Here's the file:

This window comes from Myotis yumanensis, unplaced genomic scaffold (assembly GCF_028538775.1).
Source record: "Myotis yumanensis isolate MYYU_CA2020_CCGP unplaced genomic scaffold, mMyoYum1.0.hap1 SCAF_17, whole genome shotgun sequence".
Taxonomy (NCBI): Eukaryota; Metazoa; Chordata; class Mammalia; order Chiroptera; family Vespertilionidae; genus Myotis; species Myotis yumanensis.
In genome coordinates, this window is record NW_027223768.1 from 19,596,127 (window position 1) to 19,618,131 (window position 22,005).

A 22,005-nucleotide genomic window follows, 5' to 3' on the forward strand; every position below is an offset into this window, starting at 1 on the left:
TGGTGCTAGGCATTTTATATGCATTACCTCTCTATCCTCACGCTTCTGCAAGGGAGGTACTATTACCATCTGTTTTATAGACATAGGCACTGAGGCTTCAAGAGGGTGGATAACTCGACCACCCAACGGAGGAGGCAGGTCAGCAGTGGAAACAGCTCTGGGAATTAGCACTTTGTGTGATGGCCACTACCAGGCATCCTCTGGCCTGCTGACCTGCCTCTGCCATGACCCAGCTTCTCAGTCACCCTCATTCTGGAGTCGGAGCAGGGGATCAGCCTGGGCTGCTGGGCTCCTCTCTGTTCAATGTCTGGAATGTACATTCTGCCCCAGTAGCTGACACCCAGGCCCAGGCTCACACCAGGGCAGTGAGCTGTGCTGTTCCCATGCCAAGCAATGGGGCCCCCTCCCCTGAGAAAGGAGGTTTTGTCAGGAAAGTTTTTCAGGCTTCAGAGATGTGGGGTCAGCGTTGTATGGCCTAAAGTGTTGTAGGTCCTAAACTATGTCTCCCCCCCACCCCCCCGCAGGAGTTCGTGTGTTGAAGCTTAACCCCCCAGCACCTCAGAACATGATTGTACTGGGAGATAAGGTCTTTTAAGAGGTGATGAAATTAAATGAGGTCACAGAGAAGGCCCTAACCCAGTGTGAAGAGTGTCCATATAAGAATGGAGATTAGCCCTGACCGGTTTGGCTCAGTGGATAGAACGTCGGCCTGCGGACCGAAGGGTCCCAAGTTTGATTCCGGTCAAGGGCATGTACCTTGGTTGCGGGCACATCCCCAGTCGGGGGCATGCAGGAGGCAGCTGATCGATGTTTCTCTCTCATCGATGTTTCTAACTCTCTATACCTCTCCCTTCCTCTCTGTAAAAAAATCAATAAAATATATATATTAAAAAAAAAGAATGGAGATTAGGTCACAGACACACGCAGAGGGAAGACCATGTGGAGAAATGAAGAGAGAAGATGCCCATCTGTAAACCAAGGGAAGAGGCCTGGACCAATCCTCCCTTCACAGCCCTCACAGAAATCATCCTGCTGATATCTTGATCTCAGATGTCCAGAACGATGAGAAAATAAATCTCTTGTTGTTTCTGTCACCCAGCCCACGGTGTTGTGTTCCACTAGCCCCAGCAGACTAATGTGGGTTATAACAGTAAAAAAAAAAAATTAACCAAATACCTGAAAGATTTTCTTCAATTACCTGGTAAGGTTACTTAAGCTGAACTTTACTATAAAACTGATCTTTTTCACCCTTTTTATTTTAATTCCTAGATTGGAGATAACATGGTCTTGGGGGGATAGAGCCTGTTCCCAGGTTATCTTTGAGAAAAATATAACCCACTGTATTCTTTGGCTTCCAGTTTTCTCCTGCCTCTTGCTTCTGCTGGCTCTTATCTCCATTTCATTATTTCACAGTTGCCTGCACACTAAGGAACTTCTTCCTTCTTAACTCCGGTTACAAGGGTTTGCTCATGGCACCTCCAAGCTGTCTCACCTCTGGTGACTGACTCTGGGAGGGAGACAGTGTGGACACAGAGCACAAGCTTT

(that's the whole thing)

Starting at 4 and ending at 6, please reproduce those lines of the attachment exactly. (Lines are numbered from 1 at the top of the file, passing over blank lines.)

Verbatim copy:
In genome coordinates, this window is record NW_027223768.1 from 19,596,127 (window position 1) to 19,618,131 (window position 22,005).

A 22,005-nucleotide genomic window follows, 5' to 3' on the forward strand; every position below is an offset into this window, starting at 1 on the left:
TGGTGCTAGGCATTTTATATGCATTACCTCTCTATCCTCACGCTTCTGCAAGGGAGGTACTATTACCATCTGTTTTATAGACATAGGCACTGAGGCTTCAAGAGGGTGGATAACTCGACCACCCAACGGAGGAGGCAGGTCAGCAGTGGAAACAGCTCTGGGAATTAGCACTTTGTGTGATGGCCACTACCAGGCATCCTCTGGCCTGCTGACCTGCCTCTGCCATGACCCAGCTTCTCAGTCACCCTCATTCTGGAGTCGGAGCAGGGGATCAGCCTGGGCTGCTGGGCTCCTCTCTGTTCAATGTCTGGAATGTACATTCTGCCCCAGTAGCTGACACCCAGGCCCAGGCTCACACCAGGGCAGTGAGCTGTGCTGTTCCCATGCCAAGCAATGGGGCCCCCTCCCCTGAGAAAGGAGGTTTTGTCAGGAAAGTTTTTCAGGCTTCAGAGATGTGGGGTCAGCGTTGTATGGCCTAAAGTGTTGTAGGTCCTAAACTATGTCTCCCCCCCACCCCCCCGCAGGAGTTCGTGTGTTGAAGCTTAACCCCCCAGCACCTCAGAACATGATTGTACTGGGAGATAAGGTCTTTTAAGAGGTGATGAAATTAAATGAGGTCACAGAGAAGGCCCTAACCCAGTGTGAAGAGTGTCCATATAAGAATGGAGATTAGCCCTGACCGGTTTGGCTCAGTGGATAGAACGTCGGCCTGCGGACCGAAGGGTCCCAAGTTTGATTCCGGTCAAGGGCATGTACCTTGGTTGCGGGCACATCCCCAGTCGGGGGCATGCAGGAGGCAGCTGATCGATGTTTCTCTCTCATCGATGTTTCTAACTCTCTATACCTCTCCCTTCCTCTCTGTAAAAAAATCAATAAAATATATATATTAAAAAAAAAGAATGGAGATTAGGTCACAGACACACGCAGAGGGAAGACCATGTGGAGAAATGAAGAGAGAAGATGCCCATCTGTAAACCAAGGGAAGAGGCCTGGACCAATCCTCCCTTCACAGCCCTCACAGAAATCATCCTGCTGATATCTTGATCTCAGATGTCCAGAACGATGAGAAAATAAATCTCTTGTTGTTTCTGTCACCCAGCCCACGGTGTTGTGTTCCACTAGCCCCAGCAGACTAATGTGGGTTATAACAGTAAAAAAAAAAAATTAACCAAATACCTGAAAGATTTTCTTCAATTACCTGGTAAGGTTACTTAAGCTGAACTTTACTATAAAACTGATCTTTTTCACCCTTTTTATTTTAATTCCTAGATTGGAGATAACATGGTCTTGGGGGGATAGAGCCTGTTCCCAGGTTATCTTTGAGAAAAATATAACCCACTGTATTCTTTGGCTTCCAGTTTTCTCCTGCCTCTTGCTTCTGCTGGCTCTTATCTCCATTTCATTATTTCACAGTTGCCTGCACACTAAGGAACTTCTTCCTTCTTAACTCCGGTTACAAGGGTTTGCTCATGGCACCTCCAAGCTGTCTCACCTCTGGTGACTGACTCTGGGAGGGAGACAGTGTGGACACAGAGCACAAGCTTT